The Harris family during WW1, told by Pam Dray.
From Pam Dray’s Family History; mentioned below are some of the Harris family who are related to Pam Dray. The Dray family history stretches over the Drays, Harris’, Miltons, Cloakes and Allens.
Information and images courtesy of Pam Dray.
James Harris and his wife Katherine Jane Harris Nee Saunders of North Street and Clouts Alley, Folkestone
James and Katherine had six children, three of which are mentioned below and they helped the WW1 effort in a different way.
Henry James Harris 25/08/1879 – 22/07/1946 – first son of James and Katherine
Harry as he was known was said to have been one of the brave band of fishermen who risked enemy attacks and mines during the war. He had several dangerous experiences and narrowly escaped death when three enemy planes swooped over his boat machine gunning the deck on which he was standing. He dived down the companion way head first and fell on too one of the crew though momentarily stunned he was unhurt. On another occasion he lost a large amount of valuable equipment when his trawl caught a magnetic mine and the nets had to be cut away to save the ship being blown up by the mine.
James Harris 26/05/1882 – 15/05/1919
James Harris, at the time of his death, wasn’t married and was living with his brother Frederick and family at 1, Bates Alley, Folkestone. In the local paper of 1911 a report was issued of a ‘James Harris’ receiving a Mayor of Folkestone’s medal for valour when he was helped by two other people on a Sprat Boat rescue to save three men on another Sprat Boat who had capsized off the Warren in Folkestone. In 1919, James was on the ship “Amelia Rose” when it was mowed down by an American War ship in the channel and subsequently James was killed.
Frederick William Harris 26/04/1884 – 17/05/1953 third son of James and Katherine (My Grandfather)
Frederick William Harris was born at 6, North Street Folkestone and like his father he was also a fisherman. Frederick married my Grandmother Daisy Louise Milton (daughter of William David Smith Milton and Elizabeth Court) in 1908 and they lived at 1 Bates Alley, Folkestone. He attended St Peter’s school until he was 12 then went to join the fishing fleet. During the First World War, he served on the paddle steamer ‘Golden Eagle’ which took British troops to France. From an obituary in the local paper I found out he was also the skipper of ‘The Masterpiece’ (FE 145) and previously the skipper of ‘Golden Sunset’ (FE 79).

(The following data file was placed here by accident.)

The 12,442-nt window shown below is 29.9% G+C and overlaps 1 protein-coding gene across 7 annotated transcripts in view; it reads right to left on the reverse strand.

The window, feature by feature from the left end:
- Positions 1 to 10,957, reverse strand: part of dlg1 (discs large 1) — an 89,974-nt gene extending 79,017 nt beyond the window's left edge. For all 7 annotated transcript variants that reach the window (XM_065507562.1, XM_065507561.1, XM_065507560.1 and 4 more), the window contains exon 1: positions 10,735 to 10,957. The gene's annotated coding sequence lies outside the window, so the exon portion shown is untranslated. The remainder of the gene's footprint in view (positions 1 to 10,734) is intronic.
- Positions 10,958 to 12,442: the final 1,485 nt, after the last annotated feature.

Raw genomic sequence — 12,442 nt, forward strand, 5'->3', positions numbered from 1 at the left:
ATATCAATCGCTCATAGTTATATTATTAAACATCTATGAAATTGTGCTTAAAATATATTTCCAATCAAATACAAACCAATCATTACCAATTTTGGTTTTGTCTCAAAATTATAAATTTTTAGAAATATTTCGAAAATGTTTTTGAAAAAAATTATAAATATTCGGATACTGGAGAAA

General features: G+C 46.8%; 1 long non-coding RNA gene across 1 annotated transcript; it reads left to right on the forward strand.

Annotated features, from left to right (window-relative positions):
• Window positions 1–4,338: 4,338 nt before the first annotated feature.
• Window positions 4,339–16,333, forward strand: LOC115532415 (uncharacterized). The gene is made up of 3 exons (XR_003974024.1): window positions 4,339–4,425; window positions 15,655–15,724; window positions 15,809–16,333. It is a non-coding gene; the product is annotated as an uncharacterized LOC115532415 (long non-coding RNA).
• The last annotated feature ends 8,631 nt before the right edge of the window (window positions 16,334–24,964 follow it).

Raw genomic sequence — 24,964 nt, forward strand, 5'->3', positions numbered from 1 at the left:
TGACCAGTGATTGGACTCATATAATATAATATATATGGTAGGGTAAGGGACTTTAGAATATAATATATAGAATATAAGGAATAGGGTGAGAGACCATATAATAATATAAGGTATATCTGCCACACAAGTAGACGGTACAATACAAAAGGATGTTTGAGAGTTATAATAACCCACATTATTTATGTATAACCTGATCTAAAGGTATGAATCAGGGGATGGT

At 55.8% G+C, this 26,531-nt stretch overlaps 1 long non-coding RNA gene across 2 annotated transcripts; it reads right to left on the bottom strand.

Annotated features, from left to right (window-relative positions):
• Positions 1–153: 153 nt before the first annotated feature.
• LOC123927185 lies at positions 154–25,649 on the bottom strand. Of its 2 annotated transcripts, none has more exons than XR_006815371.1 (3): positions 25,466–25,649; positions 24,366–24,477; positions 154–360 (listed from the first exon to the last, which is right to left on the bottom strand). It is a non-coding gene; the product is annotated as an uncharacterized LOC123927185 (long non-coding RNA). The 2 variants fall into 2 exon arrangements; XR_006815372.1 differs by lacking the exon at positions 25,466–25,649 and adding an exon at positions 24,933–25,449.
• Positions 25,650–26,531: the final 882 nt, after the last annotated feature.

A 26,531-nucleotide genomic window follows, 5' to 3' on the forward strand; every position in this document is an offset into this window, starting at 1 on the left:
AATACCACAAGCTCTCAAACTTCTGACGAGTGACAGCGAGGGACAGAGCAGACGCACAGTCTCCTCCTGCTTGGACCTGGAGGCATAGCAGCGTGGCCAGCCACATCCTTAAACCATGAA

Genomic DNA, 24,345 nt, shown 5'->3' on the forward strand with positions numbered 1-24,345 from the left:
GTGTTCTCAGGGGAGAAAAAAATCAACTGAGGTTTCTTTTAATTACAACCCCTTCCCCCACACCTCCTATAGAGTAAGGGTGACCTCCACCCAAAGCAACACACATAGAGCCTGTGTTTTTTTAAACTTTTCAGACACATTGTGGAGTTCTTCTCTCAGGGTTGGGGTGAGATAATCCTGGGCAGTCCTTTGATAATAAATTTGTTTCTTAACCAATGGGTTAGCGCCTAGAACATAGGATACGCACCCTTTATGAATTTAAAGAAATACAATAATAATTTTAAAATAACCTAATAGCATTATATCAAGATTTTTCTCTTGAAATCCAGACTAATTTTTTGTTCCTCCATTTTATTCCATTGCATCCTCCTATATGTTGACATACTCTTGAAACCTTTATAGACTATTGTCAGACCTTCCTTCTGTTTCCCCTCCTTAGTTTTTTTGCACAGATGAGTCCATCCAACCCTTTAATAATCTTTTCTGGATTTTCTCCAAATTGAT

James Harris and his wife Mary Ann Harris Nee Iverson of 5 Cambridge Terrace, Folkestone
James and Mary had two children involved in World War One:
Frederick James Harris 17/11/1889 – 2/01/1929 Folkestone WW1 Royal Navy Reserve 109431K
Frederick married Elizabeth Mary Louis in 1913 and had three children. The family lived at 64 Mead Road in Folkestone. Sadly in January 1929, Frederick died of an accident whilst working on the ‘Maid of New Orleans’ cross channel ship. The SS ‘Maid of New Orleans’ was a 2386 ton Cross Channel Steamer, built 1918 and sunk by a U boat in the Channel in 1944
William James Harris 1891 – 15/02/1918 15070, H.M Trawler, Violet May, Royal Naval Reserve
William was born in 1891 and signed up for WW1. 15070, H.M. trawler, Violet May royal Naval Reserve. On the 15th February 1918 at the age of 27 William was killed and is now buried in Folkestone old cemetery.
Benjamin John Harris 1859 – 1908 and his wife Hannah Walden Harris Nee Hall 1860 - ? of 45, Radnor Street, Folkestone
Benjamin and Hannah had one child involved in World War One:
Richard Benjamin Harris 15.11.1892 – 1918/19
Richard was born in Folkestone and was an Able Seaman probably in the RNR. He married Florence A Heath in 1913. Unfortunately I have been unable to find any records for him at this moment in time. In my notes, I have; possibly died at sea about 1918/19.
James and Agnes Harris of 24, Ethelbert Road, Folkestone.
James and Agnes had 7 children altogether, two of which served in WW1.
William Thomas Harris 1888 – 24/10/1914 7375 “A”.2nd Bn., South Lancashire Reg
William would have been a regular soldier ‘Old Contemptible’ who went to France on the 14/8/1914. William died on 24th October 1914, but sadly his body was never found.
Charles Dennis Harris 1894 – 1976 Royal Navy Seaman No. K18985
Charles married Elizabeth Fillery in 1913 and they immigrated to Canada after the war in 1929. Charles died in Victoria BC Canada in 1976.
Three more of James and Agnes’ children married in 1919 and emigrated to Canada, leaving Mary and Jessie who stayed in England.